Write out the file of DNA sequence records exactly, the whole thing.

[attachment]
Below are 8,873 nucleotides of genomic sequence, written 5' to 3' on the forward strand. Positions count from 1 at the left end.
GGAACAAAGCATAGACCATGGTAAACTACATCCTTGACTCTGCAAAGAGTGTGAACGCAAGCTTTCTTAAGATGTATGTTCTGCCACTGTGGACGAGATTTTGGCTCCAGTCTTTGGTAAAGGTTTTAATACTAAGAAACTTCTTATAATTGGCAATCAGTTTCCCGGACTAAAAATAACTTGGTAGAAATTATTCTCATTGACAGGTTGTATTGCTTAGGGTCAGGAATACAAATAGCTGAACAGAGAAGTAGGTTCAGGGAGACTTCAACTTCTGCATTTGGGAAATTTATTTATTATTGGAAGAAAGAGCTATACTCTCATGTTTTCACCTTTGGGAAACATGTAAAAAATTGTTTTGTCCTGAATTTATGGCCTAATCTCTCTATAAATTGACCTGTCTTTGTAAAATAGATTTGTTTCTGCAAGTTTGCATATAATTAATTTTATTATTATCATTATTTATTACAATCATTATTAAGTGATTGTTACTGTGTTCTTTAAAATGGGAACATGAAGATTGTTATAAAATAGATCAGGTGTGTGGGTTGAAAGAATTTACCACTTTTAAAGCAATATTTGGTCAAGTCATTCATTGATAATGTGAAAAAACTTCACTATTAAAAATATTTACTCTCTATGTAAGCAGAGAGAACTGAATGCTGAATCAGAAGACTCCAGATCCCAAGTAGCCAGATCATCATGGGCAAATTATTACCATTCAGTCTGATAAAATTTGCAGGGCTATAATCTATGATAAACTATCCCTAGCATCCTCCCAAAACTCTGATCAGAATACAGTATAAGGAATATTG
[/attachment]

Below are 8,873 nucleotides of genomic sequence, written 5' to 3' on the forward strand. Positions count from 1 at the left end.
GGAACAAAGCATAGACCATGGTAAACTACATCCTTGACTCTGCAAAGAGTGTGAACGCAAGCTTTCTTAAGATGTATGTTCTGCCACTGTGGACGAGATTTTGGCTCCAGTCTTTGGTAAAGGTTTTAATACTAAGAAACTTCTTATAATTGGCAATCAGTTTCCCGGACTAAAAATAACTTGGTAGAAATTATTCTCATTGACAGGTTGTATTGCTTAGGGTCAGGAATACAAATAGCTGAACAGAGAAGTAGGTTCAGGGAGACTTCAACTTCTGCATTTGGGAAATTTATTTATTATTGGAAGAAAGAGCTATACTCTCATGTTTTCACCTTTGGGAAACATGTAAAAAATTGTTTTGTCCTGAATTTATGGCCTAATCTCTCTATAAATTGACCTGTCTTTGTAAAATAGATTTGTTTCTGCAAGTTTGCATATAATTAATTTTATTATTATCATTATTTATTACAATCATTATTAAGTGATTGTTACTGTGTTCTTTAAAATGGGAACATGAAGATTGTTATAAAATAGATCAGGTGTGTGGGTTGAAAGAATTTACCACTTTTAAAGCAATATTTGGTCAAGTCATTCATTGATAATGTGAAAAAACTTCACTATTAAAAATATTTACTCTCTATGTAAGCAGAGAGAACTGAATGCTGAATCAGAAGACTCCAGATCCCAAGTAGCCAGATCATCATGGGCAAATTATTACCATTCAGTCTGATAAAATTTGCAGGGCTATAATCTATGATAAACTATCCCTAGCATCCTCCCAAAACTCTGATCAGAATACAGTATAAGGAATATTG